Accuracy should win

I wouldn’t want to be a journalist now with all the news being reported on social media and having to dig through it all to figure out what is correct and what it is not. If you end up relying on a piece of information that is incorrect your career may be over. That’s a lot of pressure to live up to.

ImageSocial media and breaking news first has led to a lot of inaccuracies. The responsibility relies on the person doing the posting. It was really interesting to see how advance Twitter’s search could be. I had no idea of the level it could go but that is a great resource for those hunting down correct information.

When it comes to the speed and accuracy debate, accuracy should win. Why would a brand want to be the first if it is in fact incorrect? They will then have that error tied to them as more news swirls. While I’ve not been in a situation to know what I would do, a brand could send an initial tweet about what they do know to be correct and say more details coming. Then more details could be released as they were to be found accurate.

If speed and accuracy are both important to an organization then they need to have the resources available to have all hands on deck when breaking news occurs. While you can’t plan for it to happen, you can have a plan in place and know who will play what role. That will create less scrambling and more people verifying facts and pushing out messages on social media in the time of breaking news.

While at the LPGA, I followed all of our golf industry media on Twitter and you could always see them trying to be the first to break a story. We would embargo news yet it would still break prior to our release going out. Waiting was not good enough. Once someone was out there with information they all would follow suit as fast as they could. No one wants to be left out even if that meant putting more time and information into a piece. It became about who could say it first on Twitter and I imagine it still is.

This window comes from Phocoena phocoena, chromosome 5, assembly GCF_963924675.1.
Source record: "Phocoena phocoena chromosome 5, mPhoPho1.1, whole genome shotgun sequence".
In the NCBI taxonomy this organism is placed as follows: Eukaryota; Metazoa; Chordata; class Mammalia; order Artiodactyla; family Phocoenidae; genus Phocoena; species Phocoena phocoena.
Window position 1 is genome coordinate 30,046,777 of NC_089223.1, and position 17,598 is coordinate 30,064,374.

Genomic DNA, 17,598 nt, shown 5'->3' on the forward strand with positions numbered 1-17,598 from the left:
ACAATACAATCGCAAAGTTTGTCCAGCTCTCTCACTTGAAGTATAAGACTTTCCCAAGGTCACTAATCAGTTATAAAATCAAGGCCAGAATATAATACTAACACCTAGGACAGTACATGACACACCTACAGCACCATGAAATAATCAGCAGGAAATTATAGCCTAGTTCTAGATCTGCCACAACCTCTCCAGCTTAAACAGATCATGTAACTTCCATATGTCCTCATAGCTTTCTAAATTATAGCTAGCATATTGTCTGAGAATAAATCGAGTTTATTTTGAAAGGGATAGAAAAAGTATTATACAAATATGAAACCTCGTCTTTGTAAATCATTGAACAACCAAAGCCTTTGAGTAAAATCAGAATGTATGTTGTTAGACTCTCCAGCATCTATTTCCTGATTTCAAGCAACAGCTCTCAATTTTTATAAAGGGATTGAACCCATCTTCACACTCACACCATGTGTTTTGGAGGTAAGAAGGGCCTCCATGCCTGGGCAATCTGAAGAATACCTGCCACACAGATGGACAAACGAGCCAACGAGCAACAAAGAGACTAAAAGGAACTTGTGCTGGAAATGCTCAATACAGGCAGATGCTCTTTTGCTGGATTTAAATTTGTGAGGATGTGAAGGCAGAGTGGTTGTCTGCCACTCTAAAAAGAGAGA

I don’t find unpublishing images to be unethical. I can see how a brand may not want to have the image remain on their social feeds, so they remove it. Case in point recently with Delta tweeting a World Cup score with a picture of a giraffe representing Ghana. I saw the image on Delta’s feed prior to it being deleted. Yes the image will forever live in the social space because nothing ever really dies, but at least the brand doesn’t have it on their page continuing to stare them in the face. It also keeps the original from further spiraling out of viral control.


4 thoughts on “Accuracy should win

  1. Great example with Delta’s use of the image of the giraffe in a tweet about Ghana in the World Cup. I think the deleting of it was definitely appropriate in terms of the response it received. I am not sure who at Delta thought that was a good idea, but I am sure their entire social team immediately regretted it as soon as the fall out began. While it is impossible to keep these things from going viral, particularly after they receive so much initial attention, removing the image from the page prevents the vitality from being traced back to the source. Great post!

  2. I can’t imagine what the Delta team was going through after they sent that tweet. The negativity immediately started pouring in and I’m sure they were scrambling with what to do. Hopefully they had a plan in place for how to handle these things. I actually think they screw up regularly so they are probably used to it by now.

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